Given the conception of philosophy held by continental thinkers, and in particular their greater sensitivity to the kinship of philosophy and literature, Drew A. Hyland argues that they should be much more attentive to the literary dimension of Plato's thinking than they have been. He believes they would find in the dialogues not the various forms of "Platonism" that they wish to reject, but instead a thinking much more congenial and challenging to their own predilections.
By carefully examining the works of Heidegger, Derrida, Irigaray, and Cavarero, Hyland points to the tendency of continental thinkers to view Plato's dialogues through the lens of Platonism, thus finding Platonic metaphysics, Platonic ethics, and Platonic epistemology, while overlooking the literary dimension of the dialogues, and failing to recognize the extent to which the form undercuts anything like the Platonism they find. The striking exception, Hyland claims, is Hans-Georg Gadamer who also demonstrates the compatibility of the Platonic dialogues with the directions of continental thinking.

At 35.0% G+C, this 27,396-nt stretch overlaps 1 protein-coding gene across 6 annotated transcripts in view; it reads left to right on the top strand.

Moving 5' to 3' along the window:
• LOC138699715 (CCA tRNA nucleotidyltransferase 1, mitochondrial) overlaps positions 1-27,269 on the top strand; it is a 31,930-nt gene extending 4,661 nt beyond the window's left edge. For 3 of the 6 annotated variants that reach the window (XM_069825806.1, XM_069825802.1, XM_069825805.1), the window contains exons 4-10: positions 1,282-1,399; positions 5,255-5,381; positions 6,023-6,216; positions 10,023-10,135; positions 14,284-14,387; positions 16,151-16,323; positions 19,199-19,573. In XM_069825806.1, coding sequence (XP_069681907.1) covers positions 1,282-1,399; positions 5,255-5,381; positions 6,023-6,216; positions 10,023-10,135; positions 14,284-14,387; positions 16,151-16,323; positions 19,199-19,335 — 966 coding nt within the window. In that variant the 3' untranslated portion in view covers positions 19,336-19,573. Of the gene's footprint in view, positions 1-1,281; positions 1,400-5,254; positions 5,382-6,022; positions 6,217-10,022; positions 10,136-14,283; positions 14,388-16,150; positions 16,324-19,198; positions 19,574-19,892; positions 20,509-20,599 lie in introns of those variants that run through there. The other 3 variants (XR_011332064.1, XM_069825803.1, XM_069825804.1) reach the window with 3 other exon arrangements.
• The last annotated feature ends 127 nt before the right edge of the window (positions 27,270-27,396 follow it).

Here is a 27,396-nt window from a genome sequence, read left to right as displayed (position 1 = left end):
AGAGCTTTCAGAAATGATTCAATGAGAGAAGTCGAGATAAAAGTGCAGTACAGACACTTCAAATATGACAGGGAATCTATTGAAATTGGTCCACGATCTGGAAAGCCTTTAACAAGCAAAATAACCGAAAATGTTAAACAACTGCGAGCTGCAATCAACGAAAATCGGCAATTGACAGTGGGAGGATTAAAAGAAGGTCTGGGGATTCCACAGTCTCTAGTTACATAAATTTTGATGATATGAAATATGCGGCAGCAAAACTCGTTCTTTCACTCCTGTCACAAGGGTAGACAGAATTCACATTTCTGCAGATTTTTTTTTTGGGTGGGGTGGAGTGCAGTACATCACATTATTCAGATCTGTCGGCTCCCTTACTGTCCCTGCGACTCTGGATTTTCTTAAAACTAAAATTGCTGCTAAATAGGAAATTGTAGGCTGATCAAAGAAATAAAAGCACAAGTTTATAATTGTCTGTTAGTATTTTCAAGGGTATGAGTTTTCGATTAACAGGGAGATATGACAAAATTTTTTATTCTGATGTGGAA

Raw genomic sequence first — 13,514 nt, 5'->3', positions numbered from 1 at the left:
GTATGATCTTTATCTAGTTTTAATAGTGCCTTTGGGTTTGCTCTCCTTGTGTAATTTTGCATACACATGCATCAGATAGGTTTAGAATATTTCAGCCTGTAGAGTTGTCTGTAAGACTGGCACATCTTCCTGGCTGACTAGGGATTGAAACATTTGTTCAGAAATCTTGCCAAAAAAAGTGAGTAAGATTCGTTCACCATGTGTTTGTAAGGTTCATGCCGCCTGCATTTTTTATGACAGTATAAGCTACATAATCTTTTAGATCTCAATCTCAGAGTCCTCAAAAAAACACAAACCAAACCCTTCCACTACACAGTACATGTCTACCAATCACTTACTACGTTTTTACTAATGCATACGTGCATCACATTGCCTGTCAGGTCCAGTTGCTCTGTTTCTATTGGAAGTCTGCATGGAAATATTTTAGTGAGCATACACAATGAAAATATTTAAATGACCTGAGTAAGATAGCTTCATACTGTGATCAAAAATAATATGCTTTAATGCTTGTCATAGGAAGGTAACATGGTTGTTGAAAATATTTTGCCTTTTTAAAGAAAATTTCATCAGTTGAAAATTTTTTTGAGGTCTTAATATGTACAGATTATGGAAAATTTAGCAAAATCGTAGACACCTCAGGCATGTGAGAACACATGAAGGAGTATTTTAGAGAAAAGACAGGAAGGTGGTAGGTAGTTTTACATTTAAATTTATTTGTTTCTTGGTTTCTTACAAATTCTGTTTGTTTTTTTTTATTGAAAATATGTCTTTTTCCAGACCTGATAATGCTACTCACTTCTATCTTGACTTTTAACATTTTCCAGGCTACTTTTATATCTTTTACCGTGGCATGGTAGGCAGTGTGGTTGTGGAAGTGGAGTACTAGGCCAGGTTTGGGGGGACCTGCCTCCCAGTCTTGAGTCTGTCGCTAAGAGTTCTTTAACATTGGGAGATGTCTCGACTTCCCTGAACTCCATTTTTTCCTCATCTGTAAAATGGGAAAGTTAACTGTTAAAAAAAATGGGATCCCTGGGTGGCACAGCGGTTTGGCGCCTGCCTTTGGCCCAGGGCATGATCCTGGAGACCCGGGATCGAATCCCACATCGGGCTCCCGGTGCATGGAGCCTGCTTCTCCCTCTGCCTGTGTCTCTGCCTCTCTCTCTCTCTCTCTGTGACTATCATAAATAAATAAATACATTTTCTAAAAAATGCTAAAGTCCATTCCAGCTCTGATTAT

About the Author
Drew A. Hyland is the Charles A. Dana Professor of Philosophy at Trinity College and the author of several books, including Finitude and Transcendence in the Platonic Dialogues, also published by SUNY Press.